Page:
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7 Q+A: Karen Flynn

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“You have to meet Karen Flynn, she is amazing!” One of the joys of the She Said Project is hearing who YOU think are amazing women in our community. And we couldn’t agree more with your suggestions!

Dr. Flynn is an associate professor at the University of Illinois, the author of Moving Beyond Borders: A History of Black Canadian and Caribbean Women in the Diaspora, and a columnist for The Star. Follow her on Twitter at @KarenFlynnPhD.



What are you grateful for today?
I’m grateful as the saying goes, ‘to be in the land of the living.” Recently, I have seen several Facebook posts of unexpected and sudden deaths. I’m reminded of the fragility and preciousness of life, and to not “sweat the small stuff.”

Tell us about one of your friends and what you love about her.
I could never just tell anyone about one of my friends; that would be unfair. I also don’t want to get called out for excluding anyone (it’s happened before!). I will say that I have been blessed to have the most amazing and thoughtful friends. A lot of them have had difficult and painful lives but have preserved against the odds; they make me extremely proud!

Describe one of the best days of your life.
There is no one day! These days are significant because most people (self-included) believe they wouldn’t happen: completing my PhD, getting married and having a child.

What’s the best lesson you learned from your mother/grandmother?
To stand up for myself and others who are unable to, and to “treat people the way I would like to be treated.”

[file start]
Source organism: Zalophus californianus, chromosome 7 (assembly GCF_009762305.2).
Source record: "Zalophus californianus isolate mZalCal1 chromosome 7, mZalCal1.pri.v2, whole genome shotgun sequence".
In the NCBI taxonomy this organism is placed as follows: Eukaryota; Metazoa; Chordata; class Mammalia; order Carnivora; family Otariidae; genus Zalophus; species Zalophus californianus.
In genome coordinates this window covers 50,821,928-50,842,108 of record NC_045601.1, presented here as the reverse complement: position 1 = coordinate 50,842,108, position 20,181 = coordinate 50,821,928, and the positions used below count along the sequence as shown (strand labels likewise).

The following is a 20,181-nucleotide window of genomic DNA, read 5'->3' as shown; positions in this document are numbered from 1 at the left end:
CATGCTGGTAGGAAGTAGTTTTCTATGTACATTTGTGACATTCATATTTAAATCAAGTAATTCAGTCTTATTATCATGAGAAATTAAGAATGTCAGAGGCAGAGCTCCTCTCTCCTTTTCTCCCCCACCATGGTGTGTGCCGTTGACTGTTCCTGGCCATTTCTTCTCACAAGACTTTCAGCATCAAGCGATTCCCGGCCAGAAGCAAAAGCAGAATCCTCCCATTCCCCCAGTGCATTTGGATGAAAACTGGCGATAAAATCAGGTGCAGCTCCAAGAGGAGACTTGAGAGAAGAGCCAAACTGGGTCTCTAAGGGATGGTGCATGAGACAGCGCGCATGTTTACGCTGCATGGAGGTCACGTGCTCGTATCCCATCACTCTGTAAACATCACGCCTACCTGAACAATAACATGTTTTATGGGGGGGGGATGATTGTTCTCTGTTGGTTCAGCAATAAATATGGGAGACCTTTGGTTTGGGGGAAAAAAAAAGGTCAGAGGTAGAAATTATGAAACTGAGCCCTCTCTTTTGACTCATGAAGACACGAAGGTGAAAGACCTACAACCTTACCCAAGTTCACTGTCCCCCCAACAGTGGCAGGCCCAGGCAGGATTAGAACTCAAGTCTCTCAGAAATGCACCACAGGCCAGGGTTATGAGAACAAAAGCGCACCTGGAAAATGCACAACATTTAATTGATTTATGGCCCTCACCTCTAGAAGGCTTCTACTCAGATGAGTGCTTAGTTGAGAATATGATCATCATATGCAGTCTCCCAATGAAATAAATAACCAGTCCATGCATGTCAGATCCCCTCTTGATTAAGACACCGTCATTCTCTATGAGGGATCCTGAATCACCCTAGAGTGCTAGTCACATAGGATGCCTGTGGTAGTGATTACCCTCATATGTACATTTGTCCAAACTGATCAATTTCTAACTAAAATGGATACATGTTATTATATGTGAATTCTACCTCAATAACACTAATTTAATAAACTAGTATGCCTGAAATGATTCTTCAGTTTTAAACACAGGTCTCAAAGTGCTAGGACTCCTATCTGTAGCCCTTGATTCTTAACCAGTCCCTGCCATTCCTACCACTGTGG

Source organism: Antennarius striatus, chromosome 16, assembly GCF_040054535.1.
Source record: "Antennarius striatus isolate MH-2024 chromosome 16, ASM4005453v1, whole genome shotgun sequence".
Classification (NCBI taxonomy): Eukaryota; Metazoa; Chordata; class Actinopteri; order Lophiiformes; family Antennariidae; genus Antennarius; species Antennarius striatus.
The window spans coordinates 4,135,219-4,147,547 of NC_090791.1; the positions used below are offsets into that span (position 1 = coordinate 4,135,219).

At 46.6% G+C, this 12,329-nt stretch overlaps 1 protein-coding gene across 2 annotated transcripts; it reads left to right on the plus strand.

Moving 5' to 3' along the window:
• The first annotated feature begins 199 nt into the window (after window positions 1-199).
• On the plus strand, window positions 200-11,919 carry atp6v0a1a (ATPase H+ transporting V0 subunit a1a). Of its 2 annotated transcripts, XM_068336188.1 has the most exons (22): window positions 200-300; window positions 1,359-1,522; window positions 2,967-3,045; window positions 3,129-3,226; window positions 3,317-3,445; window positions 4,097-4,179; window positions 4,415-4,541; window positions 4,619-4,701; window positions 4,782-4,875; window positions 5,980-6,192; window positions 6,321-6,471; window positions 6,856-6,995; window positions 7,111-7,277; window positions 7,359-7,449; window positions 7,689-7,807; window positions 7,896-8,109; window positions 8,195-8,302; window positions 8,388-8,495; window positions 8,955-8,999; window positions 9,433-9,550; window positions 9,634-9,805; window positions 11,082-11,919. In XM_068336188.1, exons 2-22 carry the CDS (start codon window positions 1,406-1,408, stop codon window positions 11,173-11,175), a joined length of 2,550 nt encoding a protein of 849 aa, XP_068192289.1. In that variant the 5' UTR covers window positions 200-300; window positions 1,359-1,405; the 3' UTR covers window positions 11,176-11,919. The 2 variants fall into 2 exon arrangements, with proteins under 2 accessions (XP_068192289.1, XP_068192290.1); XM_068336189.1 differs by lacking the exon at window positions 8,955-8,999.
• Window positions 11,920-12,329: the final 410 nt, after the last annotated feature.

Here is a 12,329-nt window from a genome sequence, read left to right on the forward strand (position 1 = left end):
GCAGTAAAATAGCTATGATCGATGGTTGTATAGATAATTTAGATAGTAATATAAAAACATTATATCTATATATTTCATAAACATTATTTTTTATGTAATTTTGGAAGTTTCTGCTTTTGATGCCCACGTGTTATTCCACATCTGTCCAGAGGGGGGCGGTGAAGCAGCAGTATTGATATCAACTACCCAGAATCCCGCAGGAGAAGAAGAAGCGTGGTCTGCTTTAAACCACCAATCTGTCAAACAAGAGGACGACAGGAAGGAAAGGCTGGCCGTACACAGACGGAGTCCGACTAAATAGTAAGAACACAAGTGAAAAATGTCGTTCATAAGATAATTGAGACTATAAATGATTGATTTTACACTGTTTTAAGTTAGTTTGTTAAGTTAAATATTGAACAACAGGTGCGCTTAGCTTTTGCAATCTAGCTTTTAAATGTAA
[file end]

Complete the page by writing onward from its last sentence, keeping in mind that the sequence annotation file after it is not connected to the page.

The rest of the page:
We’re all unique. What is your special gift?
To have difficult and uncomfortable conversations around sensitive issues with a variety of people, without making them feel “attacked,” defensive, or that I have my own agenda. My objective is not to change peoples’ minds, but to present them with information and hope they will be self-reflexive enough to recognize that inequality, for example, exists in myriad forms (sexism, racism, homophobia, xenophobia, etc.,), and have real impact on peoples’ lives.

What could women be doing to make their community a better place?
Recognize that women come from a variety of backgrounds, that is, we are not a monolithic group. To insist that we are “all women” without recognizing, for example, that I’m a Black woman with my own unique issues fractures as opposed to build community. One thing that immediately comes to mind relates to those of us raising Black boys, and the lengths we have to go to protect them. My sister tells me in no uncertain terms that she is saving to buy my nephew a car as soon as her turns 16; he’s currently 9. My nephew, she tells me, will NOT be a passenger in his friends’ cars. He can only have one passenger in his car at any given time. She will be sure to remind him to keep the music decibel at a minimum. I know that none of my white friends obsess about their children being killed or harmed by police officers for being white. I have had too many conversations with educated women who are in denial, or have no clue despite the overwhelming empirical evidence that Black boys and girls are treated differently, especially in the educational and judicial system. When I mention pipeline to prison, I often get a blank stare. If we are to make this community a better place, it means women have to come out of their comfort zone, it means wanting for my child what they would want for theirs. The community is much stronger when we work towards making sure all children are equally valued.

What would you do if you weren’t afraid?
Bungee jump from the CN Tower (Toronto, Canada)

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